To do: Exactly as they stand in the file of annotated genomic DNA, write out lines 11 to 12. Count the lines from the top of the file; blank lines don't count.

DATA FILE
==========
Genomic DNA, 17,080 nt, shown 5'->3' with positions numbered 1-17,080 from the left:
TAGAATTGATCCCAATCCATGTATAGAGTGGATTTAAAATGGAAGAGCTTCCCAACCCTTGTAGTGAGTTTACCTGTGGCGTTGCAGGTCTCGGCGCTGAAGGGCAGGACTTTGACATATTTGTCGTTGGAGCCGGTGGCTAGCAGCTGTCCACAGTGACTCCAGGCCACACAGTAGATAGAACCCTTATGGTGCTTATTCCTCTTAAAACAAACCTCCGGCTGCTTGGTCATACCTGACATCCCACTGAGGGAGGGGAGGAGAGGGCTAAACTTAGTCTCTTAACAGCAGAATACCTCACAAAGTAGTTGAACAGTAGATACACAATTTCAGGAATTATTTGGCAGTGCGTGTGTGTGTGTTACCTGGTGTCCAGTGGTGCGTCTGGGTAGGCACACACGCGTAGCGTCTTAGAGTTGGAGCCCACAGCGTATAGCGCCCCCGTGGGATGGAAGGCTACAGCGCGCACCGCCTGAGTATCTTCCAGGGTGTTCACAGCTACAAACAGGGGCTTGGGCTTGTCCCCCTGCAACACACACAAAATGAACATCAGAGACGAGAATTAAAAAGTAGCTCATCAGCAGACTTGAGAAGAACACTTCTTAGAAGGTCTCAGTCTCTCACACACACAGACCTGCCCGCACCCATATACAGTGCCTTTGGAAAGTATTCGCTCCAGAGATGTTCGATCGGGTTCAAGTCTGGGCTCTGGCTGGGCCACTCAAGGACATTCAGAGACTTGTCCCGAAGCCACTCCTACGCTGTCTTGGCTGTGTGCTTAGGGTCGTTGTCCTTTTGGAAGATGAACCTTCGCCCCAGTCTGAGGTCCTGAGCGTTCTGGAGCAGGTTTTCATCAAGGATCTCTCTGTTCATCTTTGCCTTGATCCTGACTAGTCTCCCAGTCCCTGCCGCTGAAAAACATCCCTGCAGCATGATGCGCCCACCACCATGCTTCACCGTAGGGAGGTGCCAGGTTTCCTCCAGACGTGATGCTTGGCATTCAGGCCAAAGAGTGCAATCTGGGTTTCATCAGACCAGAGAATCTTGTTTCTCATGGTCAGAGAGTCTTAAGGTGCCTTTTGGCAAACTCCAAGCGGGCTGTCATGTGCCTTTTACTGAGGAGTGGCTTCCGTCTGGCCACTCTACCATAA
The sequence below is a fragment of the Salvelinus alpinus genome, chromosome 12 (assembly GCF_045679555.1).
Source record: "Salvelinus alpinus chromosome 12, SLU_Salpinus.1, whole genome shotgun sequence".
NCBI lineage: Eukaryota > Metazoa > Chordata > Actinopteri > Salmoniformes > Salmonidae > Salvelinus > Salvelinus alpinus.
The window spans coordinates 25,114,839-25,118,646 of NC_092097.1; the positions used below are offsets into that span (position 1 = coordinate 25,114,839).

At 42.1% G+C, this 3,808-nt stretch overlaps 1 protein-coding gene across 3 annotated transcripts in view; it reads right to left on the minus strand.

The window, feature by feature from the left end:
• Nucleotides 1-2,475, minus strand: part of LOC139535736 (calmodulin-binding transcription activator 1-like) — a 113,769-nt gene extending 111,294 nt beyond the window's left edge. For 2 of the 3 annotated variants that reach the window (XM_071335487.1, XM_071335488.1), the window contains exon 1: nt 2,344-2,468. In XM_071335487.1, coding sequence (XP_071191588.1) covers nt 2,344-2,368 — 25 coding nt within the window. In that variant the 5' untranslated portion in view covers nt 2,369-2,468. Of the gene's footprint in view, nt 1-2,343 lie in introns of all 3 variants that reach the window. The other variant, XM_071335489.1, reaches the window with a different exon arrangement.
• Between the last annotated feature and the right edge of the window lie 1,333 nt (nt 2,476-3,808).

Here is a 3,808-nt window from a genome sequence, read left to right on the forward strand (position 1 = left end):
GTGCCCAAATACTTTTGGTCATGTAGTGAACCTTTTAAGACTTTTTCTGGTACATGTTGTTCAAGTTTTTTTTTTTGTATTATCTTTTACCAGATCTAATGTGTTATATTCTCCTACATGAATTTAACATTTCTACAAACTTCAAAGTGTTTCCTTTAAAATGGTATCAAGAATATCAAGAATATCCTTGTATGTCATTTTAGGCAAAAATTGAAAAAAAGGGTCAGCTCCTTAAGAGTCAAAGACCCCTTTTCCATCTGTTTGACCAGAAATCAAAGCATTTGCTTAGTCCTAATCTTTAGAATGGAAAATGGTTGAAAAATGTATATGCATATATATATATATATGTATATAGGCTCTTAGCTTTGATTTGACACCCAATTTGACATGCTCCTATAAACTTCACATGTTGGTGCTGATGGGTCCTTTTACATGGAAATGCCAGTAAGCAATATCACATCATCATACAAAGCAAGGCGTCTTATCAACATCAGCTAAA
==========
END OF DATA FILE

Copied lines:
Here is a 3,808-nt window from a genome sequence, read left to right on the forward strand (position 1 = left end):
GTGCCCAAATACTTTTGGTCATGTAGTGAACCTTTTAAGACTTTTTCTGGTACATGTTGTTCAAGTTTTTTTTTTTGTATTATCTTTTACCAGATCTAATGTGTTATATTCTCCTACATGAATTTAACATTTCTACAAACTTCAAAGTGTTTCCTTTAAAATGGTATCAAGAATATCAAGAATATCCTTGTATGTCATTTTAGGCAAAAATTGAAAAAAAGGGTCAGCTCCTTAAGAGTCAAAGACCCCTTTTCCATCTGTTTGACCAGAAATCAAAGCATTTGCTTAGTCCTAATCTTTAGAATGGAAAATGGTTGAAAAATGTATATGCATATATATATATATATGTATATAGGCTCTTAGCTTTGATTTGACACCCAATTTGACATGCTCCTATAAACTTCACATGTTGGTGCTGATGGGTCCTTTTACATGGAAATGCCAGTAAGCAATATCACATCATCATACAAAGCAAGGCGTCTTATCAACATCAGCTAAA